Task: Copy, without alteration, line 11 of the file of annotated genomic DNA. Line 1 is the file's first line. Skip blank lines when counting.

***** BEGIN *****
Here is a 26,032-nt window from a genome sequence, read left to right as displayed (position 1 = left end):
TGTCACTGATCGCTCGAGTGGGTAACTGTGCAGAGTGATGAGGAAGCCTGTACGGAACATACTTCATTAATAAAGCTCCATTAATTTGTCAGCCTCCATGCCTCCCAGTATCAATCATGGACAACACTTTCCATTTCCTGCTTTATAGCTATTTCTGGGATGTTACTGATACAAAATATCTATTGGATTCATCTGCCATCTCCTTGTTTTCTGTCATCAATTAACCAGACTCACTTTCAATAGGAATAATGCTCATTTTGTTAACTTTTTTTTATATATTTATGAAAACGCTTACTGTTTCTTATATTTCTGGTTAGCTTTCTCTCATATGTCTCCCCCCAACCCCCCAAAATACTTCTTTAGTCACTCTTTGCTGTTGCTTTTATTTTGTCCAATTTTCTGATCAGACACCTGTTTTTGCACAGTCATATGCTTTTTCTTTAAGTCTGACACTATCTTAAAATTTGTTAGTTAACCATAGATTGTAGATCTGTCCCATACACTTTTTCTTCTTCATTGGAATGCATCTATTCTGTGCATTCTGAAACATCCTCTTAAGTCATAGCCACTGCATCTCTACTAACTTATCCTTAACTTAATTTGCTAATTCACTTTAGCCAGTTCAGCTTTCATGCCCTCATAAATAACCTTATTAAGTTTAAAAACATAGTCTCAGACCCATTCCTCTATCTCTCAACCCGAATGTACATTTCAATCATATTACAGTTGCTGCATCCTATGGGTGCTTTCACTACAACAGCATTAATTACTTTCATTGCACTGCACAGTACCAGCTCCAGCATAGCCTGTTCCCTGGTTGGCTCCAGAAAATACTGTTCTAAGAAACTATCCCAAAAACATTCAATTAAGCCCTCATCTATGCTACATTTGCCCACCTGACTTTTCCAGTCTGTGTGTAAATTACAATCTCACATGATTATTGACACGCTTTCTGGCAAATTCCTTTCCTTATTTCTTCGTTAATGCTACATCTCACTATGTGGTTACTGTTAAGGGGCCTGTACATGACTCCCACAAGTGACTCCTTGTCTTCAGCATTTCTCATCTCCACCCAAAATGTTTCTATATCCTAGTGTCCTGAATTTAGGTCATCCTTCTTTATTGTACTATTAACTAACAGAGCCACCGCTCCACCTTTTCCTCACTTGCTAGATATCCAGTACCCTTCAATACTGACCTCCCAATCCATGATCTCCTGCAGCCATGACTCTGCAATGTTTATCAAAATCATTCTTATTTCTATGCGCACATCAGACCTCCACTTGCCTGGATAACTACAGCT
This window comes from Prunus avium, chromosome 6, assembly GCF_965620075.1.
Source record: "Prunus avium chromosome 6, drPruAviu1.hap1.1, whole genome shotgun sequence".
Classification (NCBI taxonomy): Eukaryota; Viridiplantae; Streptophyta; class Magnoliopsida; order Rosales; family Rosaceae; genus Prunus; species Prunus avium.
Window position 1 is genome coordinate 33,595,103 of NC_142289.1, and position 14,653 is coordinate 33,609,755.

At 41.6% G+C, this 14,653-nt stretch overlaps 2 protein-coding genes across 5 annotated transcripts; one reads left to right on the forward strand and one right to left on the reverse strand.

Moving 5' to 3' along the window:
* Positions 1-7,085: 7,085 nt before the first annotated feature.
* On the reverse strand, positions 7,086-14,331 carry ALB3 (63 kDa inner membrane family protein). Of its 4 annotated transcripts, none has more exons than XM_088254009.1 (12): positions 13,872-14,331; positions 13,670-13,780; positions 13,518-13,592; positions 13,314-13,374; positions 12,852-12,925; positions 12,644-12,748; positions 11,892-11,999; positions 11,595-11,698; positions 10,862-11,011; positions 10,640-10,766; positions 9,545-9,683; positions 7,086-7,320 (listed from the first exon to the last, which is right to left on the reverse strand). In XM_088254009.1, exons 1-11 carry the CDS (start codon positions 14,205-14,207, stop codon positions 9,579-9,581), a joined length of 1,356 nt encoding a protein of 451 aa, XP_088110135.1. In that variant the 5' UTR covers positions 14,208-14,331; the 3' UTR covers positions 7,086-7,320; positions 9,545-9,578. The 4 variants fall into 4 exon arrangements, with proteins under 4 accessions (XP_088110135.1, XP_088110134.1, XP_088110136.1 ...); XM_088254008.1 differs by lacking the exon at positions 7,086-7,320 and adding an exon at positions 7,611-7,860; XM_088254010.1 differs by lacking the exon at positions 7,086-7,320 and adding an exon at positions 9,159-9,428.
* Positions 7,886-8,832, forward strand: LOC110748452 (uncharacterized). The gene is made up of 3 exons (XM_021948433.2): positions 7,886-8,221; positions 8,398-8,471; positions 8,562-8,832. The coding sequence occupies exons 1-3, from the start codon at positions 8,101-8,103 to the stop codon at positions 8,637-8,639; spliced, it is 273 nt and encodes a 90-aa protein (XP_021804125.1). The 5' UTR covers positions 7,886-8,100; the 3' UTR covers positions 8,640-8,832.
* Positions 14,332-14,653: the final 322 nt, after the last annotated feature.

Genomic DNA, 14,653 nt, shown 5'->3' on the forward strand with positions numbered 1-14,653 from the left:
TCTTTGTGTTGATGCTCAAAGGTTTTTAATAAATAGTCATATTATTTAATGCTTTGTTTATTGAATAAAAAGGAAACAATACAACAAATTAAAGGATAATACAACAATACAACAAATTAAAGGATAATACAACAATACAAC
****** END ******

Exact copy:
* Positions 7,886-8,832, forward strand: LOC110748452 (uncharacterized). The gene is made up of 3 exons (XM_021948433.2): positions 7,886-8,221; positions 8,398-8,471; positions 8,562-8,832. The coding sequence occupies exons 1-3, from the start codon at positions 8,101-8,103 to the stop codon at positions 8,637-8,639; spliced, it is 273 nt and encodes a 90-aa protein (XP_021804125.1). The 5' UTR covers positions 7,886-8,100; the 3' UTR covers positions 8,640-8,832.